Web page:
The sums don’t quite add up. Universities make a profit off international students. Your post isn’t wrong, the government does chip in a fair bit after domestic students pay for their course, but:

        Domestic Fees + Government Funding < International Fees

  8. red blooded 8

    To be fair, education is not just about employment. That’s the line that gets pushed by the NACTs, who see no value in having people with developed analytical skills, roaming minds, wider cultural boundaries or a deeper insight into the workings of the world, of the human mind or power structures within society. My MA in Political Science did bugger all for my employment options, but that wasn’t my intention in pursuing that line of study. If we accept that tertiary education is only aimed at making people more employable then we keep on scaling down the arts, languages and social sciences. Society needs people with a balance of skills and knowledge, and not all if that relates to whatever type of employment they eventually take on.

    • blue leopard (Get Lost GCSB Bill) 8.1

      lol for National and Act having people with developed analytical skills, roaming minds, wider cultural boundaries or a deeper insight into the workings of the world, of the human mind or power structures within society really works against the chances of them ever getting elected …little wonder they are trying to ban such states of mind and being from occurring….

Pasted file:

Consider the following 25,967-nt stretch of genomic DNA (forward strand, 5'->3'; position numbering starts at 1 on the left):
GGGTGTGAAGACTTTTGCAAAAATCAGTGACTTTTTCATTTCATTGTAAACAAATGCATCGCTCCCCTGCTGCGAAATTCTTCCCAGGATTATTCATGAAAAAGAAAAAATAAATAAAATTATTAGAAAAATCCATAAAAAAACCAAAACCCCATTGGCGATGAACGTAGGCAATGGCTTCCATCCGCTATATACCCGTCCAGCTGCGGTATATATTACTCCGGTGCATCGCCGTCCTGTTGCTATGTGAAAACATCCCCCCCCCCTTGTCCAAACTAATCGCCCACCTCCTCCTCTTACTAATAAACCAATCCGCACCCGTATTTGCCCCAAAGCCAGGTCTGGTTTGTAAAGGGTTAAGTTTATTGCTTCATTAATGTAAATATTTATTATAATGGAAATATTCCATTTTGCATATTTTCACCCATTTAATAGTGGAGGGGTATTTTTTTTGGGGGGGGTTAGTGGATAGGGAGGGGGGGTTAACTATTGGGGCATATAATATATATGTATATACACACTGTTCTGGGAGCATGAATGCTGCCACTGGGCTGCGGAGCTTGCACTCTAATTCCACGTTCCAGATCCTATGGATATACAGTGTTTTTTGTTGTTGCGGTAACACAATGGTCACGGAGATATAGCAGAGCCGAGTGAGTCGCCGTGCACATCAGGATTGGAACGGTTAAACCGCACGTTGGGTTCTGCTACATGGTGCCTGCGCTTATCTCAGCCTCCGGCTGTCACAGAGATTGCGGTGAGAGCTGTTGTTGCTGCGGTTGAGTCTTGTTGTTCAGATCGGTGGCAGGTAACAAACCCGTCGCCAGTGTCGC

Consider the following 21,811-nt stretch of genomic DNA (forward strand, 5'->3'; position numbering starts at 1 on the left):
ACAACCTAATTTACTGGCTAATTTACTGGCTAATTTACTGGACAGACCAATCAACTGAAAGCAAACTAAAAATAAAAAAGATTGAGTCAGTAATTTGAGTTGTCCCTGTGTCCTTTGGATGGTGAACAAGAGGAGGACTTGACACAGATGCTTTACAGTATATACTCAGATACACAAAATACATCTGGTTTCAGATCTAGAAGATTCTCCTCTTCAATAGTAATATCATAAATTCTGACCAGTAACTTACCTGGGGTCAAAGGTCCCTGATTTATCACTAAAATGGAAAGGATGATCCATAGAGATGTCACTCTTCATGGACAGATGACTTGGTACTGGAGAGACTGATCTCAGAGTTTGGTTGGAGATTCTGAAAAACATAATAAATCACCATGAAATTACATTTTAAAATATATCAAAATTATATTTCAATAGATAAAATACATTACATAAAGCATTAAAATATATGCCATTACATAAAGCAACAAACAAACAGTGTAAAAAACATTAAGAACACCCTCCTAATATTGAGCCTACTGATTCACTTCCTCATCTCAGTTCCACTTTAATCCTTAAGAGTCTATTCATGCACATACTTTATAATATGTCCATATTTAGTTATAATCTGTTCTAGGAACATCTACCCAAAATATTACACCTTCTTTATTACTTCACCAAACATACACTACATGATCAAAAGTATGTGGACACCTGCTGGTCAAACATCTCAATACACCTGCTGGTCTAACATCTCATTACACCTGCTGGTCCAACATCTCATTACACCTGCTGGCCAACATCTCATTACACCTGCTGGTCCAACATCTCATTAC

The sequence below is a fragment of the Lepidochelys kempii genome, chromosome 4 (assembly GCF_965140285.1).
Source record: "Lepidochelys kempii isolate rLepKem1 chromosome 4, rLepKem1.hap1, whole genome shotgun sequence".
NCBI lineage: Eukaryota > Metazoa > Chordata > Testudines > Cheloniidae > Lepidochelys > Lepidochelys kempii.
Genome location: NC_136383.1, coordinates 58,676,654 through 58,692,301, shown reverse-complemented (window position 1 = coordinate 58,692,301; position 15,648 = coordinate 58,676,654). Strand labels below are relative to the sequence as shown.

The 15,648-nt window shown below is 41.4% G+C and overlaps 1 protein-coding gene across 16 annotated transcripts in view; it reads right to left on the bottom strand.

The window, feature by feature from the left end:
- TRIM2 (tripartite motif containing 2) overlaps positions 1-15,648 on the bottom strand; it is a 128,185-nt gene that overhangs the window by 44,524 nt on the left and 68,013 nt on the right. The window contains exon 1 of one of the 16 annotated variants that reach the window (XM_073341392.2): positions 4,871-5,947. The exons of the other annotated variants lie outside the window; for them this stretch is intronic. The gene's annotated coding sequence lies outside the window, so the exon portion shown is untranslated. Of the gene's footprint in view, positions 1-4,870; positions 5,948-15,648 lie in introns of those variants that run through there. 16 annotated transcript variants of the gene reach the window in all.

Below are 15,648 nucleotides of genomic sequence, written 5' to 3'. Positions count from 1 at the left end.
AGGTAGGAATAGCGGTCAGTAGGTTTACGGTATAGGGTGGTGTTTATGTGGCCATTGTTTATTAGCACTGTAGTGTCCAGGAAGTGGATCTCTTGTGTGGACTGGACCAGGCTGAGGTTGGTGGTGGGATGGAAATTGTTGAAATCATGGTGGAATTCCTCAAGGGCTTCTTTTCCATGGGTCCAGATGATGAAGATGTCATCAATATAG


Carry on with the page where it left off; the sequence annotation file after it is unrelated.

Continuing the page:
• geoff 8.2

      I completely agree but loading young people up with debt that they will saddled with for most of their lives while in return they get a bit of paper that doesn’t help them earn more money is just a cynical scam.
      There has got to be a better way.

  9. Ad 9

    Minimum pass rates for tertiary education will generate the same false disciplines as exams for primary school students. From that one would conclude that tertiary educators would screen harder for the lazy, the morons, or the misdirected. This is where the hard ruler of performance metrics works better on those over 18 than it does on those under 10.

    On the downside, lecturers will find themselves, like primary school teachers, spending more than perhaps 25% of their time on the discipline of testing, rather than on teaching. This leads of course to inefficient teaching.

    On the upside, I would hope that it has a cooling effect on a percentage of both local and international students being used by their institutions as diploma-mills. While we have gone beyond the “bums on seats” funding model, there’s little doubt New Zealand’s top tier of universities is slipping. The global rank of that institution really does matter to the degree you hold, when you put it to the job market. I would hope this signal to effectively weed out the non-performers faster starts to address this global slippage by increasing the overall quality of students who take tertiary study.

  10. karol 10

    I agree that there shouldn’t be minimum pass rates, and the whole bums on seats approach undermines real education. Ultimately, it produces many students who just want to pass, rather than really engage with subjects.